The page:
Physicians are well-known for safeguarding medical professionalism by performing institutional work in their daily practices. However, this study shows how opinion-making physicians in strategic arenas (i.e. national professional bodies, conferences and high-impact journals) advocate to reform medical professionalism by discursively framing physicians as leaders. The aim of this article is to critically investigate the use of leadership discourse by these opinion-making physicians. By performing a discursive analysis of key documents produced in these strategic arenas and additional observations of national conferences, this article investigates how leadership discourse is used and to what purpose. The following key uses of medical leadership discourses were identified: (1) regaining the lead in medical professionalism, (2) disrupting ‘old’ professional values, and (3) constructing the ‘modern’ physician. The analysis reveals that physicians as ‘leaders’ are expected to become team-players that work across disciplinary and organizational boundaries to improve the quality and affordability of care. In comparison to management that is negatively associated with NPM reform, leadership discourse is linked to positive institutional change, such as decentralization and integration of care. Yet, it is unclear to what extent leadership discourses are actually incorporated on the work floor and to what effect. Future studies could therefore investigate the uptake of leadership discourses by rank and file physicians to investigate whether leadership discourses are used in restricting or empowering ways.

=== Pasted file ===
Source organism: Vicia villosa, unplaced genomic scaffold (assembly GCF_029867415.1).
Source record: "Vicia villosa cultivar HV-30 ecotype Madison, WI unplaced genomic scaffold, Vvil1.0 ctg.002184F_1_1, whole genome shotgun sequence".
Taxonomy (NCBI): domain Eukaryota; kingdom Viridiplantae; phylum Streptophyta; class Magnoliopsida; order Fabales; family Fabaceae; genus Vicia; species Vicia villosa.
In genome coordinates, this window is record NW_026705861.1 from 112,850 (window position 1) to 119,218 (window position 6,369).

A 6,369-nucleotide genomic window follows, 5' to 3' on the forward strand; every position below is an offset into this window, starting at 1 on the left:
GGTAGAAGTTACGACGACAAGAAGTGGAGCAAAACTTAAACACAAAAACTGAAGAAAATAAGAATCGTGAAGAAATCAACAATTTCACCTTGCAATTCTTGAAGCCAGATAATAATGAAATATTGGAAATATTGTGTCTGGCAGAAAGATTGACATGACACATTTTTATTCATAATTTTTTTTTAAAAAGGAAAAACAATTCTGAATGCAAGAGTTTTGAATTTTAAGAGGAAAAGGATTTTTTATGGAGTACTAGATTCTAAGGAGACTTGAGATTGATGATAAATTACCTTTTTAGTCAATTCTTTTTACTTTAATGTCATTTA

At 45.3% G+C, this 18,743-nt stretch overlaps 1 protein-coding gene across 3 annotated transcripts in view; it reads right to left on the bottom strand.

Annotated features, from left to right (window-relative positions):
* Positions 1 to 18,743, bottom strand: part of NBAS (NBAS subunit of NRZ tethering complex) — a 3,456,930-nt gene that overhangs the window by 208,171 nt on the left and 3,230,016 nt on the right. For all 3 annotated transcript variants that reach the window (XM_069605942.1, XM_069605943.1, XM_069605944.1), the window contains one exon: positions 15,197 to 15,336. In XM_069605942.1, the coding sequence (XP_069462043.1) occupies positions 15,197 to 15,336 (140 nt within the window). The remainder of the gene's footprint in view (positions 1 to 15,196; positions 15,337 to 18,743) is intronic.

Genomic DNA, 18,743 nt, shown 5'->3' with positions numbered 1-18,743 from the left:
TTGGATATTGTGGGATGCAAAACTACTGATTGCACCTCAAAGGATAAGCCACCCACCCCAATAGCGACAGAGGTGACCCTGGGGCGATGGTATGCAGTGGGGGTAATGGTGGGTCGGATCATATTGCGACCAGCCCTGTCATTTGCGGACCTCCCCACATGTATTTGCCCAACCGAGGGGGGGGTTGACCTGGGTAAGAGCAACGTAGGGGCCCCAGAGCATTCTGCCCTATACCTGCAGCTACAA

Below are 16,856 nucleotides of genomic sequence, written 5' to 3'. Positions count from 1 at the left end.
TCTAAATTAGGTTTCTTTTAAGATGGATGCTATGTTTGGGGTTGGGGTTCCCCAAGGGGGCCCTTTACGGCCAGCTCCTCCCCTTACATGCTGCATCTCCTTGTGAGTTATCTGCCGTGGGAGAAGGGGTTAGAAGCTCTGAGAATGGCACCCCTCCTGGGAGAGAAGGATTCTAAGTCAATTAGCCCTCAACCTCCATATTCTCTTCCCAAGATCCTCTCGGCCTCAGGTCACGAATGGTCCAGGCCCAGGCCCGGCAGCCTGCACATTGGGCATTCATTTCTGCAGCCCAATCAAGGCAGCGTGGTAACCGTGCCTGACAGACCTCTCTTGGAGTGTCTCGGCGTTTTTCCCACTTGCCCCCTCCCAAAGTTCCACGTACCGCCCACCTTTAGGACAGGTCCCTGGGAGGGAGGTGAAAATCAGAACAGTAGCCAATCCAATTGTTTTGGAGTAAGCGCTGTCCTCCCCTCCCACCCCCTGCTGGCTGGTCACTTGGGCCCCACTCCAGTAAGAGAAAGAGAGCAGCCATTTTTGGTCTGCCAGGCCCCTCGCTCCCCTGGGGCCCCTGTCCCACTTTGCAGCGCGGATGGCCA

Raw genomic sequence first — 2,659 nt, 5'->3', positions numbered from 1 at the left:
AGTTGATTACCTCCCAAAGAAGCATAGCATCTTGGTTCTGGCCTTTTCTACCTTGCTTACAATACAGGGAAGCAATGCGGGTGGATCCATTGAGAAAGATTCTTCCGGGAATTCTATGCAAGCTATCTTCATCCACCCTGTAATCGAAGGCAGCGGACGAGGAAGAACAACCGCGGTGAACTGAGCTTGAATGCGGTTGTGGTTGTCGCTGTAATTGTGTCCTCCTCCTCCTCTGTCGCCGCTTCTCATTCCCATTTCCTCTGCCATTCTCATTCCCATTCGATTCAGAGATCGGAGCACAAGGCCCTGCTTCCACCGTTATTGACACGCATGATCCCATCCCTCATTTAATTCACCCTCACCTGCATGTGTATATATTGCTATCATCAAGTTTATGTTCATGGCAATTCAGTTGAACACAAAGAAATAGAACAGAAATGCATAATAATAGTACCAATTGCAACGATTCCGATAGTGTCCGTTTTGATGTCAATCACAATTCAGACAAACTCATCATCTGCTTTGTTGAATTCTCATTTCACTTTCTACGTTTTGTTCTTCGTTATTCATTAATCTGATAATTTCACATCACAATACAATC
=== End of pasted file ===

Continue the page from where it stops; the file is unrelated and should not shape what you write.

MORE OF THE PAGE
Additional Metadata
Keywords Discourse, Institutional work, Medical leadership, Medical professionalism, Netherlands, Physicians
Persistent URL dx.doi.org/10.1016/j.socscimed.2018.07.013, hdl.handle.net/1765/109313
Journal Social Science & Medicine
Citation
Berghout, M, Oldenhof, L.E, Fabbricotti, I.N, & Hilders, C.G.J.M. (2018). Discursively framing physicians as leaders: Institutional work to reconfigure medical professionalism. Social Science & Medicine, 212, 68–75. doi:10.1016/j.socscimed.2018.07.013